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  Multiflora rosa  

Department of Natural Resources

Illinois Exotic Species:
multiflora rose Rosa multiflora


Multiflora rose was introduced to the eastern United States from Japan in 1886 as rootstock for cultivated roses. In the 1930s the U.S. Soil Conservation Service promoted use of multiflora rose in soil erosion control. Multiflora rose was introduced into Illinois in the 1950s for use as wildlife cover and food. Wildlife managers recognized that this thorny, bushy shrub provided excellent escape cover and a source of winter food. Because of its dense thorny nature, the commercial nursery trade began marketing it as a "living fence" as well. The species soon spread and became a serious invader of agricultural lands, pastures and natural communities throughout Illinois. Multiflora rose readily invades prairies, savannas, open woodlands and forest edges. It is a thorny, bushy shrub that can form impenetrable thickets or "living fences" and smother out other vegetation. It is a serious pest species throughout the eastern United States. Multiflora rose is categorized as an exotic weed under the Illinois Exotic Weed Control Act of 1987. As such, the sale or planting of this species within Illinois is prohibited.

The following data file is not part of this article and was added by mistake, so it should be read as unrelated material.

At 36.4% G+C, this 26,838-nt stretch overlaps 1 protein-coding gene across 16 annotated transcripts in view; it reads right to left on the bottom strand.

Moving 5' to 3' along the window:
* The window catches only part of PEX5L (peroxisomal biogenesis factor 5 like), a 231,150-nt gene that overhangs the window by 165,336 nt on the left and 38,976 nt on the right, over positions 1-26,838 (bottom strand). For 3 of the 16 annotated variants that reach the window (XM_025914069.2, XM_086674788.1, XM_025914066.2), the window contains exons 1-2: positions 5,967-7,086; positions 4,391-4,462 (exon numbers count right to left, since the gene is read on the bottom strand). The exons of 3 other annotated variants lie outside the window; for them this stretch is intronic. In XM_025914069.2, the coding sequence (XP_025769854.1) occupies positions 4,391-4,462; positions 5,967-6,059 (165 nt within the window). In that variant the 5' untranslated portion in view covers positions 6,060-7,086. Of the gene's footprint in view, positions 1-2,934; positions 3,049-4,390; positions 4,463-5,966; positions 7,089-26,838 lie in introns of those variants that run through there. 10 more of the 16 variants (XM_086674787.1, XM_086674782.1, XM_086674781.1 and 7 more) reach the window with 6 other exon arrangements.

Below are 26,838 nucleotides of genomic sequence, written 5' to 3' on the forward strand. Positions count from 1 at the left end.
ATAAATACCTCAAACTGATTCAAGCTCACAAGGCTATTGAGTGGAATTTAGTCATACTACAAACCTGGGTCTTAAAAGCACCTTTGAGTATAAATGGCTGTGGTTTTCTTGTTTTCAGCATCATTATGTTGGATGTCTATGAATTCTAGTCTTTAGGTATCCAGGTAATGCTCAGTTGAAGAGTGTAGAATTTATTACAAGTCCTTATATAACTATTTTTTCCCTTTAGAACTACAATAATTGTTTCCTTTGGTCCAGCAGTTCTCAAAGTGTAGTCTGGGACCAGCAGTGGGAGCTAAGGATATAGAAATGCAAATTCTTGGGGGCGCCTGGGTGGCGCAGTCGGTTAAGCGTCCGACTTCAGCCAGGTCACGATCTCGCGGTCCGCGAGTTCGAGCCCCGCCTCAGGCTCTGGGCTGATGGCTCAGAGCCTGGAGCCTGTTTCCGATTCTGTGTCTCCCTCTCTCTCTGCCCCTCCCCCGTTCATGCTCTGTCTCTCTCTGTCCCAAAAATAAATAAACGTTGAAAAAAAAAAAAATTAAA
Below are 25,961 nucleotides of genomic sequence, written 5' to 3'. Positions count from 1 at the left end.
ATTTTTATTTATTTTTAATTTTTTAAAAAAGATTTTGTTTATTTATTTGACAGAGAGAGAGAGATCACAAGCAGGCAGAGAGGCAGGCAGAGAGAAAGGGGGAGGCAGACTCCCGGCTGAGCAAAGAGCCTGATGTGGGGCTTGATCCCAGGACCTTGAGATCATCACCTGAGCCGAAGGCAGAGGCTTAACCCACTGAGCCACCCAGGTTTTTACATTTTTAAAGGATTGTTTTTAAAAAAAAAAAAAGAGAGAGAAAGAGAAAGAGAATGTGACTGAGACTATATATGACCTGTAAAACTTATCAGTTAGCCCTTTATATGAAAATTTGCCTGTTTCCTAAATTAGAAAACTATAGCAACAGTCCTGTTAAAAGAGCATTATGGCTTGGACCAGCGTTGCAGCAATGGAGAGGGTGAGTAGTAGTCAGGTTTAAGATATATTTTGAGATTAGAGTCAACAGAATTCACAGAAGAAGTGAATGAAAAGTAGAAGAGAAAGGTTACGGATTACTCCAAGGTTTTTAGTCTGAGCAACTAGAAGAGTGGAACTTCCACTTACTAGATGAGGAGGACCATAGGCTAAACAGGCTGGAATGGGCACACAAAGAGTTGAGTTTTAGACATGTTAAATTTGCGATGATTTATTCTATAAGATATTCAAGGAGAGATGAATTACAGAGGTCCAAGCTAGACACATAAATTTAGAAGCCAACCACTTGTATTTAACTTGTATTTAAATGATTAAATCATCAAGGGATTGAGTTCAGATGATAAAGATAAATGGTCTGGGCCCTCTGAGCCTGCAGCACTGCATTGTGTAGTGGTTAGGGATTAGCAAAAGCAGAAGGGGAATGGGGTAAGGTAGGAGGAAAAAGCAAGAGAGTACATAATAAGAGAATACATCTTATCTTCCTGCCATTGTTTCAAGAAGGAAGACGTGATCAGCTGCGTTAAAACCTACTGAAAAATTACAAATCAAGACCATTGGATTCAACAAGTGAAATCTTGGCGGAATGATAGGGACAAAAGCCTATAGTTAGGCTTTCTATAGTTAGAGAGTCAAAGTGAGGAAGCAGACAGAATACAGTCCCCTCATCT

Leaves are borne alternately on the stems and divided into five to 11 leaflets. Each leaflet is oval and toothed along its margin. Clusters of numerous, white flowers blossom in late spring. The fruits are small, firm, red hips that may remain on the plant into winter. The great majority of plants develop from seeds remaining in the soil relatively close to plants from which they were produced. Birds and mammals also consume the hips and can disperse them greater distances in their wastes. Rose seeds may remain viable in the soil for 10-20 years. Multiflora rose also spreads by layering, when the tips of canes touch the ground and form roots, and by plants that arise from shallow roots. Older rose shrubs may obtain a height of 15 feet or more.

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